These products can be very dangerous if the label directions are not followed. • Over the counter medications made up 14.7 percent of the call volume.

This category includes deadly items like acetaminophen and ibuprofen, but also items like fish oil and joint supplements. • Household items moved up to number four in 2013 with 9.3 percent of the calls. These items range from cleaning products to expandable glues to paints. • Human foods are especially appealing to pets, especially dogs. Dogs can get themselves into serious trouble by ingesting onions/garlic, grapes/raisins and xylitol, a sugar substitute which can be life-threatening for animals. • Veterinary medications slid down two spots this year. People need to be aware that chewable medications are very tasty and pets will ingest an entire bottle if it is not kept out of their reach. • Chocolate ingestion is very common (this is the only category with one item in it). At the APCC, chocolate calls make up 7.7 percent of their call volume –over 26 calls a day! The darker the chocolate, the more potential it has to do harm. • Rodenticides are made to kill mice and rats, but they can also kill pets if ingested. About 5.5 percent of the

APCC call volume was about these types of products. • Plants were approximately 5.4 percent of the calls to the APCC.

Most of these calls involve cats and houseplants. • Lawn and garden products round out the top ten, accounting for about 2.8 percent of all calls.

Many of these exposures occurred because people did not store these products out of the reach of pets.

For more information about the top toxins of 2013, and other household items that could harm your pet, visit www.aspca.org/apcc. If your pet has ingested something toxic, please contact your veterinarian or the ASPCA’s 24-hour APCC hotline at 1-888-426-4435. Since its opening in 1978, the APCC has handled more than two million cases from worried pet owners. n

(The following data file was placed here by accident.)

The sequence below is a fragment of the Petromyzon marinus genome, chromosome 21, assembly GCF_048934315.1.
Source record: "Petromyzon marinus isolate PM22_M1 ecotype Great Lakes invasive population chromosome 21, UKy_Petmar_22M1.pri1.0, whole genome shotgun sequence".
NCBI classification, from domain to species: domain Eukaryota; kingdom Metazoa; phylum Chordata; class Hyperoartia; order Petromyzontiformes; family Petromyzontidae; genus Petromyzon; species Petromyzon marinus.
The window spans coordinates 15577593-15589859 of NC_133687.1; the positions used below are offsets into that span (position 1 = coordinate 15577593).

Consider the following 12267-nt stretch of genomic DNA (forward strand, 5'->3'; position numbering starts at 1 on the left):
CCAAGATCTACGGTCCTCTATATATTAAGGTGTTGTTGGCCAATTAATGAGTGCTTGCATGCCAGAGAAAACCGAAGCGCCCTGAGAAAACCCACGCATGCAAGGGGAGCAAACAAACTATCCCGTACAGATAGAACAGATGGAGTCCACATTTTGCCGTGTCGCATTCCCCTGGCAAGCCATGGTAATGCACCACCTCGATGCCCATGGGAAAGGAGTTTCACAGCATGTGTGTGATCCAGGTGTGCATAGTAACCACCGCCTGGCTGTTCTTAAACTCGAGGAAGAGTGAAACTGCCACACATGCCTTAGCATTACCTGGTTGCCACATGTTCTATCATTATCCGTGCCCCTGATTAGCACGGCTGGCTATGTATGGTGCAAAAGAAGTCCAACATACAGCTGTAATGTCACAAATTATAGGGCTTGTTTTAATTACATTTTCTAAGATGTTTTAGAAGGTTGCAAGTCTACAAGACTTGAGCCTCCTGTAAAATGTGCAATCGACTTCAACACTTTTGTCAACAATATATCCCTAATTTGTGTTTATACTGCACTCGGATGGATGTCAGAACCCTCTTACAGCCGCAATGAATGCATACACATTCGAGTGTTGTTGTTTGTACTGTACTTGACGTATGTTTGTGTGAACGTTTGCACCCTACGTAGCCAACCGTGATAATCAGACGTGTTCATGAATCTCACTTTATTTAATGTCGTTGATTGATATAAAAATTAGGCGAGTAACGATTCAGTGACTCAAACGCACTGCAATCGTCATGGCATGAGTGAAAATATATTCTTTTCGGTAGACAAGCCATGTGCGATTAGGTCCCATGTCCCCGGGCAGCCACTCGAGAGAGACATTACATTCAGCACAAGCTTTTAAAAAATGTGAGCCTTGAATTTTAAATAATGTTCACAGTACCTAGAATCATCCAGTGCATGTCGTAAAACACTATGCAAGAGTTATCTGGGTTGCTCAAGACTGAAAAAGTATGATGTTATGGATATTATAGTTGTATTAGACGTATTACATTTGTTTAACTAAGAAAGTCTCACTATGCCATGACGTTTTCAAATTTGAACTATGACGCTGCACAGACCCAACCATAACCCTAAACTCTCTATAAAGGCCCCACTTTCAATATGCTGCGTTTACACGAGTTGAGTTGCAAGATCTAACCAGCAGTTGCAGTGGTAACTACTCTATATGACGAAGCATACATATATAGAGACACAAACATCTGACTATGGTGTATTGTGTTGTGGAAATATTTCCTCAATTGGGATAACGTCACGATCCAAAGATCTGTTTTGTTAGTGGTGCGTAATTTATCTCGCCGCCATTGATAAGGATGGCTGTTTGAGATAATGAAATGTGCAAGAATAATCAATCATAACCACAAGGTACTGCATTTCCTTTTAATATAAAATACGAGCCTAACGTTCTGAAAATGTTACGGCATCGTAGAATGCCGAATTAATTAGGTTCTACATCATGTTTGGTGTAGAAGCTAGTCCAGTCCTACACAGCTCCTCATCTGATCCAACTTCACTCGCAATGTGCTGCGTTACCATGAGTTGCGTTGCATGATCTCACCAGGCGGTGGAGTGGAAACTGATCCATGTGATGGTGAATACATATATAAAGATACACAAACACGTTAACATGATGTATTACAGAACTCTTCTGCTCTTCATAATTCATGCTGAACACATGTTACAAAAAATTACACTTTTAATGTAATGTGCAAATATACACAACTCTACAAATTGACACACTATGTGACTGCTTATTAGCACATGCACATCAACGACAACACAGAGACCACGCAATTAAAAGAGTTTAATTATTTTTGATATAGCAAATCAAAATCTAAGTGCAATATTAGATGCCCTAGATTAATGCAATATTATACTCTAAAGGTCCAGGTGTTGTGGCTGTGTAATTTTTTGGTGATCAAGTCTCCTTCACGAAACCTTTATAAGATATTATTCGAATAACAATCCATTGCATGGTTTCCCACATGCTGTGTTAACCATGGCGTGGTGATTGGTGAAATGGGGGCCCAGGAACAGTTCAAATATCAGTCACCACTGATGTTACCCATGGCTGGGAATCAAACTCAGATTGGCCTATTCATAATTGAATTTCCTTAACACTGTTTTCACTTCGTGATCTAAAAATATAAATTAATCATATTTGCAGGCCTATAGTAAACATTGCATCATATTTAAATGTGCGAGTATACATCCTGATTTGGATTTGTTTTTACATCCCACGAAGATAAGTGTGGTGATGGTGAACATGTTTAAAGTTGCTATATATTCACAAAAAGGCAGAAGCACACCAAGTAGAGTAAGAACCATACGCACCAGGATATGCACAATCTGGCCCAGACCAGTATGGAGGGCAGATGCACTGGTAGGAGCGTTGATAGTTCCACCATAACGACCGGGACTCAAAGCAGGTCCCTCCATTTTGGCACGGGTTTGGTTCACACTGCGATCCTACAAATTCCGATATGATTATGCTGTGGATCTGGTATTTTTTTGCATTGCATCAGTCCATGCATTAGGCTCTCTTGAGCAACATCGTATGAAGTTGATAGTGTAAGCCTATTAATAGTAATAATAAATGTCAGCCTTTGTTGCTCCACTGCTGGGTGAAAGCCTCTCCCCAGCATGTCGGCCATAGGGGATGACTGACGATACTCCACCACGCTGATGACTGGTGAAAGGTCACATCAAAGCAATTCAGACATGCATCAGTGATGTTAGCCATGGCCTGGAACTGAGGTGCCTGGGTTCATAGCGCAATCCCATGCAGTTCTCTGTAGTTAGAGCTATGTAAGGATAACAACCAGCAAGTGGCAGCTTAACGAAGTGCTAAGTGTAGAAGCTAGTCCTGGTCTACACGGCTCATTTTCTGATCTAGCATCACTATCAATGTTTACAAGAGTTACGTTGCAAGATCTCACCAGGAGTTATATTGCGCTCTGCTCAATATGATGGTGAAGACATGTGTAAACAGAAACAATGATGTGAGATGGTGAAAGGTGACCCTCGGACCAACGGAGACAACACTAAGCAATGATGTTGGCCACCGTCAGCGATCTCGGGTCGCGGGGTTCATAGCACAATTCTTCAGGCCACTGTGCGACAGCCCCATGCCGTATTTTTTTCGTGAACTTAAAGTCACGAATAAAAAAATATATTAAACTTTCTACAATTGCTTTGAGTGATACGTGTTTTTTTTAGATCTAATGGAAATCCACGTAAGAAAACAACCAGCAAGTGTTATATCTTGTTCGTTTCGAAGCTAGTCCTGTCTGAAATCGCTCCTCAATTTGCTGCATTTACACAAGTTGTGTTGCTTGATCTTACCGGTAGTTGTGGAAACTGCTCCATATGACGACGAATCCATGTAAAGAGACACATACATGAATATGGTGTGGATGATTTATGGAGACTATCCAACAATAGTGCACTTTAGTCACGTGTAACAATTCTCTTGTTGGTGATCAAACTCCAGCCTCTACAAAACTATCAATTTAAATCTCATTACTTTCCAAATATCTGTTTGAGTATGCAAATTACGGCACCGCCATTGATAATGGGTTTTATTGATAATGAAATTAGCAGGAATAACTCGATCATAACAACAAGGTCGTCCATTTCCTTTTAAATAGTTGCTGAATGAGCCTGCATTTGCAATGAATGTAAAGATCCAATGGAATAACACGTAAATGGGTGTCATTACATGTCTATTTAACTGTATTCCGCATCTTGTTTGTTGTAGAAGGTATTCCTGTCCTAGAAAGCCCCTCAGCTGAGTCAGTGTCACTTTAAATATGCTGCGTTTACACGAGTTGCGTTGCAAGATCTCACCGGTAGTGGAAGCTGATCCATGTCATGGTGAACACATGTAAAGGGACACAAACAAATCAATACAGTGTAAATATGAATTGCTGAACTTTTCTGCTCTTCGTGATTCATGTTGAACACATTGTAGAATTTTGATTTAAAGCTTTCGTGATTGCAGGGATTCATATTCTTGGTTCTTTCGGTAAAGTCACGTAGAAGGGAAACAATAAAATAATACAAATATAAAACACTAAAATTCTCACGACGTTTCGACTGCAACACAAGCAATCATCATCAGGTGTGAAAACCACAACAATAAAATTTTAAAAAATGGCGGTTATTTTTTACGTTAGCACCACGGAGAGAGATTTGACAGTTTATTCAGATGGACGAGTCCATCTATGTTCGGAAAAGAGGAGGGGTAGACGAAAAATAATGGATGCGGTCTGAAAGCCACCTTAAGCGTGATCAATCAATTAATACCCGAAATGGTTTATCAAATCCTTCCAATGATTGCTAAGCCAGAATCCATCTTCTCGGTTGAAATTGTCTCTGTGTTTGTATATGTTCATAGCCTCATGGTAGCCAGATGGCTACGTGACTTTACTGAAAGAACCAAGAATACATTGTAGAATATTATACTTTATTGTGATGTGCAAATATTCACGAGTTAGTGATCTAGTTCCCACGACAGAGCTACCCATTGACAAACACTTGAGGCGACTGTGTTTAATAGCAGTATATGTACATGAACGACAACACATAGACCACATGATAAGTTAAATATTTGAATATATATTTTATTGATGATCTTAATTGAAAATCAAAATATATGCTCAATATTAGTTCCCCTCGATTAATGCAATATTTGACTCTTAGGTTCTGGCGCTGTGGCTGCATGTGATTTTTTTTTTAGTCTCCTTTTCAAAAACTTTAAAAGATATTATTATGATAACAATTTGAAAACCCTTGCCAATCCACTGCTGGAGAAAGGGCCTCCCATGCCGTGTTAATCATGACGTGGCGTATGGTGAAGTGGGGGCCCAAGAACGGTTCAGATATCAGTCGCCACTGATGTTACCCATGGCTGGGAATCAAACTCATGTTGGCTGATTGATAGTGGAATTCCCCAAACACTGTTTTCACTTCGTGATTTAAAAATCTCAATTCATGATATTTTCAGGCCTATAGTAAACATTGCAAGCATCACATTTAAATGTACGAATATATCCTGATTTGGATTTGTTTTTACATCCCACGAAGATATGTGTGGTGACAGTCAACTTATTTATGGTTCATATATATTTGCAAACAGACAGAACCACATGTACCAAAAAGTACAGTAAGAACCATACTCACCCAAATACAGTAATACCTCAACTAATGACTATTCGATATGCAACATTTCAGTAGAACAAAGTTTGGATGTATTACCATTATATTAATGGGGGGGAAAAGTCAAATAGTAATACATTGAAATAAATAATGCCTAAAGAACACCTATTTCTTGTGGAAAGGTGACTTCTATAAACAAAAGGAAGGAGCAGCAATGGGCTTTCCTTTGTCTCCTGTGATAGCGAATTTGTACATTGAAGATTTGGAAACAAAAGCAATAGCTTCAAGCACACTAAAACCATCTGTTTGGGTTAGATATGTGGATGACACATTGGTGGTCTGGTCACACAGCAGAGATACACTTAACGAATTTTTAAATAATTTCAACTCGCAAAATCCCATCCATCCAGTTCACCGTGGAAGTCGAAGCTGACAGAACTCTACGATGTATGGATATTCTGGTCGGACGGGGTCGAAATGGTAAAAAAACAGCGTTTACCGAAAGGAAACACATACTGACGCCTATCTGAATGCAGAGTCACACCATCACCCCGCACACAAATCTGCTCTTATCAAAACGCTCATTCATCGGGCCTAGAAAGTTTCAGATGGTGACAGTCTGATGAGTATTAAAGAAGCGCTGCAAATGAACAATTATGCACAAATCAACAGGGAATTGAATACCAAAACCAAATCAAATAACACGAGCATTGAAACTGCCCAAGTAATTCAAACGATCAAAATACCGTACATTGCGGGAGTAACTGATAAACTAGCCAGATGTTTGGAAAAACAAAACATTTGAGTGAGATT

To read more features and news, visit Hometownfocus.us, or download our free app at discovermn.us.

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CAT LIST
Alexander (M) DSH black
Alison (F) DSH calico
Alpine (M) DLH orange & white
Ashera (F) DLH lynx point blue
Bert (M) DLH brown tabby
Bird (F) DSH DSH black
Bolt (M) DMH orange & white tabby
Borealis (M) DSH orange tabby
Benny (M) DLH black
Bobby (M) DSH orange tabby
Carmen (F) DSH black
Cookie (F) DSH brown tabby
Coraline (f) DSH brown tabby
Cricket (M) DLH black
Dash (M) DMH orange & white tabby
Diamond (F) DLH black
Edmund (F) DSH brown & white tabby
Elvira (F) DSH black & white
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Flash (M) DSH white/brown tabby
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Henley (F) DSH black
Hollis (F) DLH grey
Jeremy (M) DHL orange tabby
Katie (F) DSH black & white
Katrina (F) DSH brown tabby
Kipper (F) DSH brown tabby
Midnight (M) DLH black
Minnie (F) DSH black & white
Morgan (F) DSH black
Pretty girl (F) DSH black & white
Sally (F) DLH brown tabby
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DOG LIST